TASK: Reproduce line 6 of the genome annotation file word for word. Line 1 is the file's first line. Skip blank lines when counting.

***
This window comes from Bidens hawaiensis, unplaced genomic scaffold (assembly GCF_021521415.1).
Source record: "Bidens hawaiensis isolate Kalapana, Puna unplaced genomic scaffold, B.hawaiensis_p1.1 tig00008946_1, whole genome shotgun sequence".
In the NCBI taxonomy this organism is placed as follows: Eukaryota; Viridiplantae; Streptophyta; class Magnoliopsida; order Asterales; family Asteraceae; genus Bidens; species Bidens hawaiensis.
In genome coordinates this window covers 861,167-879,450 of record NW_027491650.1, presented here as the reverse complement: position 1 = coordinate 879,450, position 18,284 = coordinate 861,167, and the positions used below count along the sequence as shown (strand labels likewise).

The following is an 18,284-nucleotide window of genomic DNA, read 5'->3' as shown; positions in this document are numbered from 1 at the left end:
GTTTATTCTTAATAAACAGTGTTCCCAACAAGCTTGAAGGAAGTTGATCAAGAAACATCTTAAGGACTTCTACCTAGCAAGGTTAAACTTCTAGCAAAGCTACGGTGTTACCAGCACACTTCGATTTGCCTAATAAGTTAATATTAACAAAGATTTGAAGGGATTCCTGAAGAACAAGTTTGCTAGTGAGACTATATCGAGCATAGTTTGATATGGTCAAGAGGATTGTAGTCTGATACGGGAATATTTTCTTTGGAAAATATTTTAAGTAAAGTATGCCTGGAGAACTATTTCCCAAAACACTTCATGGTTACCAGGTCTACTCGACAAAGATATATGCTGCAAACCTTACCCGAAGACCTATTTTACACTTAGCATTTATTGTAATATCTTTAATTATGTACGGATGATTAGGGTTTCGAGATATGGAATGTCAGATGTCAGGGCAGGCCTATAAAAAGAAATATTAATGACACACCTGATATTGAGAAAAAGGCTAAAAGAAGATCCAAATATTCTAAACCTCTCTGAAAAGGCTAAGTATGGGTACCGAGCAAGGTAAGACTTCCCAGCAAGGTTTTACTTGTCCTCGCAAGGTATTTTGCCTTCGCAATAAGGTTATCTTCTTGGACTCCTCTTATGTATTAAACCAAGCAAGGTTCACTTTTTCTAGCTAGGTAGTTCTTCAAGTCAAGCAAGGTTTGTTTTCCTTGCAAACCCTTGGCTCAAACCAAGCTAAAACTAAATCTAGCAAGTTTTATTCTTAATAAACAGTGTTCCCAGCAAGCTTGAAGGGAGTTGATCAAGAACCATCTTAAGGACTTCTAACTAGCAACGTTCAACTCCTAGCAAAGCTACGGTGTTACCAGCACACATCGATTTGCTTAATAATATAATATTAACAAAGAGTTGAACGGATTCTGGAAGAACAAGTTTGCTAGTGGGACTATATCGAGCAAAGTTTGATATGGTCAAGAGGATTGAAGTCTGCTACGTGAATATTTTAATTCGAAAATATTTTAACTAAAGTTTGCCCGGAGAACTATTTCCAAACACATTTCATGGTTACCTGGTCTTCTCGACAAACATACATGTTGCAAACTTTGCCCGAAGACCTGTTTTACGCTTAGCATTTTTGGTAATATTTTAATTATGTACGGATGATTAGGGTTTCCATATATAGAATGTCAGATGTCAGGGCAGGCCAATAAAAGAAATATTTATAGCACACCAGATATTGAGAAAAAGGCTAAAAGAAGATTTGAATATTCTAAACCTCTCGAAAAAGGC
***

GTTTATTCTTAATAAACAGTGTTCCCAACAAGCTTGAAGGAAGTTGATCAAGAAACATCTTAAGGACTTCTACCTAGCAAGGTTAAACTTCTAGCAAAGCTACGGTGTTACCAGCACACTTCGATTTGCCTAATAAGTTAATATTAACAAAGATTTGAAGGGATTCCTGAAGAACAAGTTTGCTAGTGAGACTATATCGAGCATAGTTTGATATGGTCAAGAGGATTGTAGTCTGATACGGGAATATTTTCTTTGGAAAATATTTTAAGTAAAGTATGCCTGGAGAACTATTTCCCAAAACACTTCATGGTTACCAGGTCTACTCGACAAAGATATATGCTGCAAACCTTACCCGAAGACCTATTTTACACTTAGCATTTATTGTAATATCTTTAATTATGTACGGATGATTAGGGTTTCGAGATATGGAATGTCAGATGTCAGGGCAGGCCTATAAAAAGAAATATTAATGACACACCTGATATTGAGAAAAAGGCTAAAAGAAGATCCAAATATTCTAAACCTCTCTGAAAAGGCTAAGTATGGGTACCGAGCAAGGTAAGACTTCCCAGCAAGGTTTTACTTGTCCTCGCAAGGTATTTTGCCTTCGCAATAAGGTTATCTTCTTGGACTCCTCTTATGTATTAAACCAAGCAAGGTTCACTTTTTCTAGCTAGGTAGTTCTTCAAGTCAAGCAAGGTTTGTTTTCCTTGCAAACCCTTGGCTCAAACCAAGCTAAAACTAAATCTAGCAAGTTTTATTCTTAATAAACAGTGTTCCCAGCAAGCTTGAAGGGAGTTGATCAAGAACCATCTTAAGGACTTCTAACTAGCAACGTTCAACTCCTAGCAAAGCTACGGTGTTACCAGCACACATCGATTTGCTTAATAATATAATATTAACAAAGAGTTGAACGGATTCTGGAAGAACAAGTTTGCTAGTGGGACTATATCGAGCAAAGTTTGATATGGTCAAGAGGATTGAAGTCTGCTACGTGAATATTTTAATTCGAAAATATTTTAACTAAAGTTTGCCCGGAGAACTATTTCCAAACACATTTCATGGTTACCTGGTCTTCTCGACAAACATACATGTTGCAAACTTTGCCCGAAGACCTGTTTTACGCTTAGCATTTTTGGTAATATTTTAATTATGTACGGATGATTAGGGTTTCCATATATAGAATGTCAGATGTCAGGGCAGGCCAATAAAAGAAATATTTATAGCACACCAGATATTGAGAAAAAGGCTAAAAGAAGATTTGAATATTCTAAACCTCTCGAAAAAGGC